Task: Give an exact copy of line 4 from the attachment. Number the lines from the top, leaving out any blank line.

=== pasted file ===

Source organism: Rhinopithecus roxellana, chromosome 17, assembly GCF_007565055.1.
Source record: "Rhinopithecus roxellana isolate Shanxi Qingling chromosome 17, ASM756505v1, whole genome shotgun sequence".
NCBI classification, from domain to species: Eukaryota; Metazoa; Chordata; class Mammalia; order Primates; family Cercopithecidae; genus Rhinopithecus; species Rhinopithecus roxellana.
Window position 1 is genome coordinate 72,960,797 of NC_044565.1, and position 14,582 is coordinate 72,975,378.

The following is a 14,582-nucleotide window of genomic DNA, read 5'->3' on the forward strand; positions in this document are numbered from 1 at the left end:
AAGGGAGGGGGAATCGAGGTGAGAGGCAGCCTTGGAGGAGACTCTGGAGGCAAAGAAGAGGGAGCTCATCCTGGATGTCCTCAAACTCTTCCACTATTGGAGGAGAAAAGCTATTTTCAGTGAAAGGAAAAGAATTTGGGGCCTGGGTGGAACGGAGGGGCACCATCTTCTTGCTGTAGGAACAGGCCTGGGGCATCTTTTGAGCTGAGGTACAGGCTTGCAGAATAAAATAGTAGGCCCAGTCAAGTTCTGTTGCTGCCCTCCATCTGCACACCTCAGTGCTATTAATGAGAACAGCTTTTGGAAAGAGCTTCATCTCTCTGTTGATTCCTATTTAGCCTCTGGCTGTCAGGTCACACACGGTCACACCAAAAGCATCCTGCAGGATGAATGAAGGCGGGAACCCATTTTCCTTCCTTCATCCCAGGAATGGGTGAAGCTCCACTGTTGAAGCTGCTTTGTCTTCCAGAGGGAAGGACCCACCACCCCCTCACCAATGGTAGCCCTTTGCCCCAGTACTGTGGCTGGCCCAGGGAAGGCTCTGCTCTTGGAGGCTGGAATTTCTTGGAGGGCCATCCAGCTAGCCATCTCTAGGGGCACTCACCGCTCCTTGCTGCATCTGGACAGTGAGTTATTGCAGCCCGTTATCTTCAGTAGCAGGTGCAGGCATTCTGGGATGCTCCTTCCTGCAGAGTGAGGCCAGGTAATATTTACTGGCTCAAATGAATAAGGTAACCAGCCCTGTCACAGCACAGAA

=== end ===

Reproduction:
Window position 1 is genome coordinate 72,960,797 of NC_044565.1, and position 14,582 is coordinate 72,975,378.